Can you tow an ICEBERG from ANTARTICA?

19 August 2019

Lab Chat

An Emirati businessman has raised eyebrows all over the globe through his ambitious scheme to tow an entire iceberg from Antarctica to the UAE. The grandiose project has been dismissed by some sceptics as “fantasy” and by the UAE government as nothing more than “a rumour”, but Abdulla Alshehi insists it is viable.

Rather than being a vanity project, the idea is actually rooted in environmentalism, efficiency and water security. Mr Alshehi believes it can be more affordable and efficient to transport a massive iceberg to UAE and harvest it for drinking water than plough time, money and energy into desalination efforts.

Pie in the sky?

At present, the majority of drinking water which supplies the UAE’s 9.4 million populace must go through rigorous desalination techniques to ensure it meets strict water quality standards. By contrast, the water stored in an Antarctic iceberg is comparatively uncontaminated, meaning it could be far more cost-efficient and environmentally-friendly than the status quo.

The only sticking point – and it is a big one – is how such a massive load could be moved from its current location to one of the world’s hottest climates. The idea in itself is not a new one but all previous attempts to make it a reality have failed. Mr Alshehi, a 40-year-old electronics engineer who has conducted extensive research into water security in the Middle East, believes he can succeed whether others have not.

Harnessing the power of Mother Nature

Unlike some of the visionaries who have gone before him, Mr Alshehi concedes that it would be impossible to actually tow it using engine horsepower. “The iceberg will be huge in size and weight,” he said. “No vessel in the world could tow it; we are talking about millions of tonnes here.”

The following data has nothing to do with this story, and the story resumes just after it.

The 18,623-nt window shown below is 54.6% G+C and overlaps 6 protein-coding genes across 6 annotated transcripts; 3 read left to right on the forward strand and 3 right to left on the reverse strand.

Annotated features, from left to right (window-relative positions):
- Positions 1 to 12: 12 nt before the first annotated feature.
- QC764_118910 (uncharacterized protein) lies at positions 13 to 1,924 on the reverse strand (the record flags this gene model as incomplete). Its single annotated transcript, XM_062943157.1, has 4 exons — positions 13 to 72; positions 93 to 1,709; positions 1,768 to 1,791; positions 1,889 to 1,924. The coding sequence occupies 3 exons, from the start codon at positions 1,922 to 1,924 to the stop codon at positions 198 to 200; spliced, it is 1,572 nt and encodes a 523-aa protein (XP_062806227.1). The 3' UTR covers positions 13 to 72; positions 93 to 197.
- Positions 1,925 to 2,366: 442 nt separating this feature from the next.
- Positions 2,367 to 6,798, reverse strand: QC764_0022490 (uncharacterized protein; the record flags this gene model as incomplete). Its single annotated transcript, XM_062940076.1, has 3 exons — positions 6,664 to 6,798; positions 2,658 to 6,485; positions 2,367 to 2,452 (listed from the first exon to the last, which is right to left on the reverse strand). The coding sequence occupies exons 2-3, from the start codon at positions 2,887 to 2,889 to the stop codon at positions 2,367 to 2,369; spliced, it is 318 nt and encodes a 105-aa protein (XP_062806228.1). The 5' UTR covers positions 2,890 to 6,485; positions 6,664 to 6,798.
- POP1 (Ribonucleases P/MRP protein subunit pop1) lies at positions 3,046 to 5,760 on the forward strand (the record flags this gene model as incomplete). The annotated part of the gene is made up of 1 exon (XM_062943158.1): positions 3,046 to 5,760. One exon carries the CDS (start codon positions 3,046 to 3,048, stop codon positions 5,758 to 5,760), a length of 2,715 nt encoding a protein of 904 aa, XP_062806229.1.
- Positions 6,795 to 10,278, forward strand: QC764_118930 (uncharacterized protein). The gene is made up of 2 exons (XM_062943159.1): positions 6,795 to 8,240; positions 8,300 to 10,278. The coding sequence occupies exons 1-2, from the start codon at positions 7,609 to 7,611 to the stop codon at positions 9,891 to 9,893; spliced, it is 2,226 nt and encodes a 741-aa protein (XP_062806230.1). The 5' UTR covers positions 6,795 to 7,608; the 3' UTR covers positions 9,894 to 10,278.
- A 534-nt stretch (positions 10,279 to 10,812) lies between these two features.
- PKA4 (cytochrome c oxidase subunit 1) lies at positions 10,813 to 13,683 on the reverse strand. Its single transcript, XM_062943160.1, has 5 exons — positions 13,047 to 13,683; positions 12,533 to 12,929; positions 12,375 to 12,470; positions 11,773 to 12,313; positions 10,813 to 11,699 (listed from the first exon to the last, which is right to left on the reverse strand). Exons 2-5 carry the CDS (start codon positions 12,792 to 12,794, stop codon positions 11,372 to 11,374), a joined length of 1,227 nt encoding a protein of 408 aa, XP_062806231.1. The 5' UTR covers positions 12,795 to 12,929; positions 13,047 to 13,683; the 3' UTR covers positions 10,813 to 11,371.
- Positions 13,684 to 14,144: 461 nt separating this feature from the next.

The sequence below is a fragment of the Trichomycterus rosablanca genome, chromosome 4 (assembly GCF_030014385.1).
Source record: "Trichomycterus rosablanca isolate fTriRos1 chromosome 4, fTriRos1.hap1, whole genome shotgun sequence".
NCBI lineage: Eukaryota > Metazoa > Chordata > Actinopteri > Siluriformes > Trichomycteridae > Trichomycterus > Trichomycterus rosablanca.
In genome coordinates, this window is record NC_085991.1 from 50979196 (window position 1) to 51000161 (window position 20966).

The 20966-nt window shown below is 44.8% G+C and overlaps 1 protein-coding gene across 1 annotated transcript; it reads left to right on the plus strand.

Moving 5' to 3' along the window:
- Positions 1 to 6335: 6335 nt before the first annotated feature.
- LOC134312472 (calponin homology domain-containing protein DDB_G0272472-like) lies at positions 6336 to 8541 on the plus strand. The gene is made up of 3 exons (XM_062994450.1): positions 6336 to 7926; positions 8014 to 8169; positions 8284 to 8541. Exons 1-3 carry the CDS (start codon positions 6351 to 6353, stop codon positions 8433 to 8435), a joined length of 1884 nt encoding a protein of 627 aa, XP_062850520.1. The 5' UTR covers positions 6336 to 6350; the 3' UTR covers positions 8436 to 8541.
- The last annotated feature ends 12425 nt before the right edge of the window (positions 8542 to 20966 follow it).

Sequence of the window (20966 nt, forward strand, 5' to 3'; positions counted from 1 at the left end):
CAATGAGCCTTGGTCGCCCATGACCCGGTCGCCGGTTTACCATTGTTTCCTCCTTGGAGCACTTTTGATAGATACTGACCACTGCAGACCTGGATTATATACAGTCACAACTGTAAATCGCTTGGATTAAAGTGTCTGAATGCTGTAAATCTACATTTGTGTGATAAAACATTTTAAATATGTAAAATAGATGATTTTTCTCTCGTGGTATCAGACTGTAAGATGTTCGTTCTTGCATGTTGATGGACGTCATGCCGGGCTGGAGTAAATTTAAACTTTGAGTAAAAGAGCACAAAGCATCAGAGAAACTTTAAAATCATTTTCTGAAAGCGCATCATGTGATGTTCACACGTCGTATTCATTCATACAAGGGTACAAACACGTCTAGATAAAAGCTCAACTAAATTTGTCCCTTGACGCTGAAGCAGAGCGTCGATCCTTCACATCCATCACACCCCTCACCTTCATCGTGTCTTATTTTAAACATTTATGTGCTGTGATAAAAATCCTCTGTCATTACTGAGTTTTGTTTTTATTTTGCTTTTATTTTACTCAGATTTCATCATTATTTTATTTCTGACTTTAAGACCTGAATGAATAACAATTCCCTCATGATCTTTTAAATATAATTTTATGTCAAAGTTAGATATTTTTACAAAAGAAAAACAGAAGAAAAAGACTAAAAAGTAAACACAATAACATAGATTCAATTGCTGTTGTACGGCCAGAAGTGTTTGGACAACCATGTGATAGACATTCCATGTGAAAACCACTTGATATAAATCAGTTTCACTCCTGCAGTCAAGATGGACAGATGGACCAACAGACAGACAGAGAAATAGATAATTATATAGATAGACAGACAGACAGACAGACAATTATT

Instead, he plans to first identify a suitable specimen through satellite imaging, then deploy barges on either side of the iceberg and secure it between them via the use of massive belts. Then, it would simply be a matter of allowing natural ocean currents to do the heavy lifting and move the iceberg for him. The journey is estimated to take at least nine months.

Crunching the numbers

The plan would be to time the arrival of the iceberg so that it lands during the Gulf’s slightly more temperate winter and harvest it during those colder months before it melts entirely. Mr Alshehi is aware that almost a third of its mass would be lost during the journey itself, but is confident that if a sizable enough target is chosen, enough would remain to meet the needs of one million Emiratis for five years.

One of the biggest problems (aside from the logistical headaches involved) has proven to be securing financial backing for the idea. A test run, which Mr Alshehi hopes to conduct by 2021, would cost at least $80 million, while the real thing is projected to incur expenses of as much as $150 million. However, if successful, it could be an ingenious and ground-breaking way of providing a clean water source for billions of people in dire need of sustenance all over the world.

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